Review : Movie Haider , A Vishal Bhardwaj Film

Review of Movie Haider

If there’s one filmmaker who knows how to let the Master’s work speak volumes about his incredulous finesse, dexterity and a near-incorrigible propinquity to detail, it’s got to be that man himself- Vishal Bharadwaj.

A multi-faceted and multi-talented person who directs, producers, sings, writes and composes, Bharadwaj’s much fussed about directorial venture Haider is being awaited with bated breath, catapulting commercial (not technical or critical) expectations to a different level altogether.

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Adapted on Shakespare’s ubiquitously acclaimed Hamlet, Haider takes Bharadwaj back to a fascinating world of love, deception and redemption , which as we all know is sublimely reflected in what is truly his home-turf – Shakespearean adaptations.

This is not to suggest that Bharadwaj loosens his grip over other films; far from that. His earlier two movies Matru ki Bijlee Ka Mandola and Saat Khoon Maaf were masterpieces in their own right but failed at the box office.

Commercial failures have a penchant for making us confront the stark ground reality as it really is- that a film is ultimately made for an audience spread across diverse geographic, psychological and cultural clusters and fails to attain its purpose if it simply does not engage them, regardless of how skilfully it was conceptualized and/or implemented.

It is against this backdrop that expectations loom large on Haider, because we know that Bharadwaj’s earlier Shakespearean adaptations have done well at the box office apart from garnering the much-elusive critical acclaim.

Haider tells us the story of the main protagonist Haider, who rushes back home after hearing about his father’s mysterious disappearance. He encounters a rather bewildering situation that inebriates and mortifies him– his mother is in an illicit affair with his uncle. Thereafter, Haider inexorably finds out that his father has not disappeared, but has actually been murdered.

His tumultuous relationship with his mother gets even more complicated following this discovery and what ensues next is we will also have to watch in the theatres on 02 October 2014.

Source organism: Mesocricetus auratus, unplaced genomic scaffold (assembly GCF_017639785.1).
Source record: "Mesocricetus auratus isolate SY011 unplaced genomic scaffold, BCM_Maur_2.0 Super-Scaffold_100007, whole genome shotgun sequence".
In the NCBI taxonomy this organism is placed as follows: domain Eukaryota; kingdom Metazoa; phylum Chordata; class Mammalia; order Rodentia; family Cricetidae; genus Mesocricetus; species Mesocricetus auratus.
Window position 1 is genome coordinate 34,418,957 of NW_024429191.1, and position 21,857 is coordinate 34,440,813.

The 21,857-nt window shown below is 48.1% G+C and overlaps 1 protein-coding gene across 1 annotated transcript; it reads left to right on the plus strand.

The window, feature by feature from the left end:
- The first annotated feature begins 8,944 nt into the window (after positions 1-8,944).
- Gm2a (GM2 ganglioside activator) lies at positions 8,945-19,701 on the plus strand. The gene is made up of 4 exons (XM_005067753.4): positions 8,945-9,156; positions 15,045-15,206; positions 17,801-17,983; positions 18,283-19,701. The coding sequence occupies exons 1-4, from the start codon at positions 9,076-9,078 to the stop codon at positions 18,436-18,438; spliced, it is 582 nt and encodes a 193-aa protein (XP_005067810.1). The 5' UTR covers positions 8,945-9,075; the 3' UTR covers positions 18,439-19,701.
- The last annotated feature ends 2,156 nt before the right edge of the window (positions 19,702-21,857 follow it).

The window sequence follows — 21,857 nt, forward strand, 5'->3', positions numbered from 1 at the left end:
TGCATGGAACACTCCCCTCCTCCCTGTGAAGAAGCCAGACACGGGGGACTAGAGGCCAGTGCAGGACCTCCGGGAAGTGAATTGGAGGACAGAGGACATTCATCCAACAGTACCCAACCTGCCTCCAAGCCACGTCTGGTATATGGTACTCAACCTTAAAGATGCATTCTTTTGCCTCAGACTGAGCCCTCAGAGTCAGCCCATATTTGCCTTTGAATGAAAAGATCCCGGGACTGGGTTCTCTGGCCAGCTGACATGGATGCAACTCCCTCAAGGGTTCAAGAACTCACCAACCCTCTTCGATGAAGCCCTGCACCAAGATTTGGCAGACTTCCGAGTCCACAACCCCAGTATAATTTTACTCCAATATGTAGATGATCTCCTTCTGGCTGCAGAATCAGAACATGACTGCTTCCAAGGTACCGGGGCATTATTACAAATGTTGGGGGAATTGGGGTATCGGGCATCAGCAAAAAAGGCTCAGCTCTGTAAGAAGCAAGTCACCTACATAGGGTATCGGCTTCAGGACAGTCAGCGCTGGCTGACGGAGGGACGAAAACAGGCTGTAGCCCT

Haider is the third among a series of Shakespeare play adaptations by the director after Maqbool and Omkara

While the play continues to be interpreted in a myriad of ways by readers and revered immensely for its intellectual dilemmas, seriousness, and innate ability to demystify the human psyche– the trailer of Haider seems to be a nuanced yet tad melodramatised than what one would expect for a screen adaptation of Hamlet to be.

Shahid Kapoor is seen with war paint on his face, sometimes even dancing to incoherent sounds of music.

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In one scene he holds a gun to his head, contemplating aloud whether to kill himself or to kill ‘someone’, while his girlfriend, played by Shraddha Kapoor looks on.In the play, Hamlet is shown to be sardonic and pensive, trying to make the difficult choice of whether or not to kill his uncle according to the instructions of his father’s ghost. In the trailer of the film, however, Haider appears to be leading a revolution of sorts, which, although does not seem puerile by any stretch of the imagination, definitely raises an eyebrow or two.

The shooting was done in Kashmir and there were a few controversies as a result of the locations used, especially with the university students. The places where  shooting was done include Dal lake, Pahalgam, Kehribal area in Anantnag, Mattan, Aishan Sahab Zaina Kadal Bridge in old Srinagar, Nishat Bagh, Qazigund, Martand Sun Temple, Naseem Bagh (at Kashmir University Garden), Hazratbal and Sonamarg.

Vishal Bharadwaj himself had originally composed the soundtrack for the film. There are nine songs in the film which include various genres of music ranging from upbeat rock to middle eastern influences and folk tunes. The song, “Roshe Valle” was sung by Tabu herself during filming. In the beginning Bharadwaj wanted this song as apart of the general score of the film but later he added another version of it in the album. Shraddha Kapoor has sung a Kashmiri folk song titled “Do Jahaan” along with Suresh Wadkar; while the song “Aao Na” was sung by Vishal Dadlani.

Shahid Kapoor’s acting looks to be in sync with the tone of the film, and the sheer effort on his part to look the part is evident even in the trailer. We have good reasons to believe that supremely talented actors like Irrfan Khan and Tabu will also absolute justice to their respective roles. Characterisation after all, in Bharadwaj’s movies is essentially about deciphering that which is too obvious to pay attention to.

Haider looks interesting and promising, mainly premised on the fact that Bhradwaj knows his craft too well to be able to make silly errors. Let’s hope the film makes an impact the box offices just as much as the trailer has invoked our curiosity

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